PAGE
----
Ipsative Comparisons of Index Scores for the Canadian WAIS-III

Ipsative Comparisons of Index Scores for the Canadian WAIS-III

Longman, R Stewart


The Canadian standardization of the Wechsler Adult Intelligence Scale – Third Edition (WAIS-III; Wechsler, 1997a, 2001) provides factor-based index scores, giving an intermediate level of analysis between IQ scores and individual subtests. This article provides tables for comparing all indices to the mean index score, and for identifying the statistical significance and relative frequency of obtained differences. This simultaneous or ipsative approach can avoid some of the statistical and logical pitfalls of multiple pairwise comparisons, such as decreased interpretability and inflated risk of Type I errors.


L’Échelle d’Intelligence de Wechsler pour adultes – troisième édition (WAIS-III; Wechsler, 1997a; Wechsler, 2001) fournit des indicateurs basés sur des facteurs et donne une analyse de niveau intermédiaire entre le QI et les sous-tests individuels. Le présent article présente des tableaux permettant de comparer tous les indices à l’indicateur moyen et d’identifier la signification statistique et la fréquence relative des différences obtenues. La méthode simultanée ou ipsative que nous présentons peut permettre d’éviter certains pièges inhérents aux comparaisons multiples par paire, telles que la diminution de la possibilité d’interprétation et le risque exagéré d’erreurs de type 1.

With the introduction of the Wechsler Intelligence Scale for Children – Third Edition (WISC-III: Wechsler, 1991), and, subsequently, the Wechsler Adult Intelligence Scale – Third Edition (WAIS-III: Wechsler, 1997a, 2001), factor-based index scores have been provided, reflecting relatively more homogenous selections of skills and abilities than those making up the standard Verbal and Performance IQs. For the WAIS-III, Verbal IQ has been separated and expanded into the Verbal Comprehension (VCl) and Working Memory (WMl) indices, while the Performance IQ has been broadened into the Perceptual Organization (POl) and Processing Speed (PSl) indices. These indices combine the greater reliability of the IQ scores with the greater cognitive specificity associated with the subtest scores, producing scores that may avoid some of the pitfalls of interpreting subtest score profiles, namely, the poor reliability of these profiles (Livingston, Jennings, Reynolds, & Gray, 2003; McDermott, Fantuzzo, Glutting, Watkins, & Baggaley, 1992).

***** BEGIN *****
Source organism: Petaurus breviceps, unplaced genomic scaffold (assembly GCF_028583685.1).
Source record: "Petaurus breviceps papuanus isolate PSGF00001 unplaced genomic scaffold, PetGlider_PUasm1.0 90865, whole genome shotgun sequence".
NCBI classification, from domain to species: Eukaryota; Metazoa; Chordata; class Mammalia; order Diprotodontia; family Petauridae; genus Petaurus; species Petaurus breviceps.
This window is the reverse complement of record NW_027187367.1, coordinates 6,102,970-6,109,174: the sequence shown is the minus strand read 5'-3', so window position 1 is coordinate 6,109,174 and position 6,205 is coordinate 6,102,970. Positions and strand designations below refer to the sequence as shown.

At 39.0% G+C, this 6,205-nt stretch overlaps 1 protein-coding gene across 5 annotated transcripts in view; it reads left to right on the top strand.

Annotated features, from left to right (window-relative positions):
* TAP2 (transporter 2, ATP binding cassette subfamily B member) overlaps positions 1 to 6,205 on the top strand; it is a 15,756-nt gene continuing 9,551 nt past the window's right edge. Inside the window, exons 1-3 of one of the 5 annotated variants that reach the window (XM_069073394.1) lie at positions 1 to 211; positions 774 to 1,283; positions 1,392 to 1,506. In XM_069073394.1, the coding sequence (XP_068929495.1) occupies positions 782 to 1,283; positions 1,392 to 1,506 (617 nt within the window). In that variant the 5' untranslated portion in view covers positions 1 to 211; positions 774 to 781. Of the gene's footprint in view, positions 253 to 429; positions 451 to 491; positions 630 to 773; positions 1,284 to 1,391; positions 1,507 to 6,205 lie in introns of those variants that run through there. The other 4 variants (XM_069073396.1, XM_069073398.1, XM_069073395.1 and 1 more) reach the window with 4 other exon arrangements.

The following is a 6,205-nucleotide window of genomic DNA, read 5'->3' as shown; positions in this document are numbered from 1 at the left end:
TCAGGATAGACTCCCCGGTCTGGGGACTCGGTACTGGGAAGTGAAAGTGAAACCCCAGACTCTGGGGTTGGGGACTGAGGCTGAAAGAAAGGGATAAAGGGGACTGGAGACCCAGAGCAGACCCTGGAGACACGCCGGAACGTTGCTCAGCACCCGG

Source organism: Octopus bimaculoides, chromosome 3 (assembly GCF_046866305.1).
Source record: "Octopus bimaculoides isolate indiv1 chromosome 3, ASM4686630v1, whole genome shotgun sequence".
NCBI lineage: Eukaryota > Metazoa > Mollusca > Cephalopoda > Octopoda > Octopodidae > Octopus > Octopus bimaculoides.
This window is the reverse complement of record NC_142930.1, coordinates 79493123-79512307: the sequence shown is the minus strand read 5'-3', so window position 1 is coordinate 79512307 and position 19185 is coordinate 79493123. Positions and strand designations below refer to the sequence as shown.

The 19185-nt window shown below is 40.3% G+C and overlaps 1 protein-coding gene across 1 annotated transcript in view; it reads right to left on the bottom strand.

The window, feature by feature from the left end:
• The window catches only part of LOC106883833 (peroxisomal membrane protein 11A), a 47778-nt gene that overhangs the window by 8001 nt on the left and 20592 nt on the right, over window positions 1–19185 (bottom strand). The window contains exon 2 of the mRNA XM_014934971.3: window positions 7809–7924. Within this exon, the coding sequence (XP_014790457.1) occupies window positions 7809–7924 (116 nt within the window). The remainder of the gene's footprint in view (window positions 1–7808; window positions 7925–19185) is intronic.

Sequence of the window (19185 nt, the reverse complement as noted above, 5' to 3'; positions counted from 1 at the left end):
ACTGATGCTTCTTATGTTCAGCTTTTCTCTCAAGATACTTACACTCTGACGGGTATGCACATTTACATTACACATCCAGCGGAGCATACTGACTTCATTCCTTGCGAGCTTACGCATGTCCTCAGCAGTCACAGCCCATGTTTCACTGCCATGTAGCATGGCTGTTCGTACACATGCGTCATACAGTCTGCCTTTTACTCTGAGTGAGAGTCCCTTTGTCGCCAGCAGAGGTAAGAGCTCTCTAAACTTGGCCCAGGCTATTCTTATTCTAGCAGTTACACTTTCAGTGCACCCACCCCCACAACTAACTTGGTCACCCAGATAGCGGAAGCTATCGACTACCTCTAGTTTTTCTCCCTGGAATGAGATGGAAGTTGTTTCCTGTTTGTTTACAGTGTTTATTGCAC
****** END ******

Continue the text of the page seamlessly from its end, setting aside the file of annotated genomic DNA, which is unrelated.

The WAIS-III manual (Wechsler, 2001) includes tables for interpretation of index score differences. Tables B.I and B.2 provide values for comparing pairs of index scores for statistical significance and rarity of obtained differences between scores. This is the same approach as provided for the WISC-III. However, there are both statistical and logical objections to pairwise comparisons of multiple index scores, particularly as they are presented in the manual.

A statistical concern is that the values for determining statistical significance have not been corrected for multiple comparisons. For the six comparisons between the four index scores, the probability of making a Type I error (that is, spuriously reporting a difference between any pair of index scores when there are no true differences) is 62% if using the .15 significance level, and 26% when using the more stringent .05 significance level. This may explain the infrequency of WAIS-III profiles that do not show statistically significant differences between at least one pair of indices. If desired, this difficulty could be alleviated by using tables that provide corrected comparison values, as was done by Naglieri (1993) for the WISC-III.

Even after correcting for multiple comparisons, however, there are interpretive issues. Pairwise tests identify when a pair of indices have scores that are not likely to be the same. The interpretation of a significant difference between two indices is likely to differ, though, depending on the relative standing of each score in the overall profile. For example, if the POI score is significantly higher than PSI, this may indicate a relative strength in POI, a relative weakness in PSI, or neither may meaningfully differ from the other two indices. Single comparisons may not provide the information to make these determinations. A better strategy for interpreting index scores should use information about the overall configuration.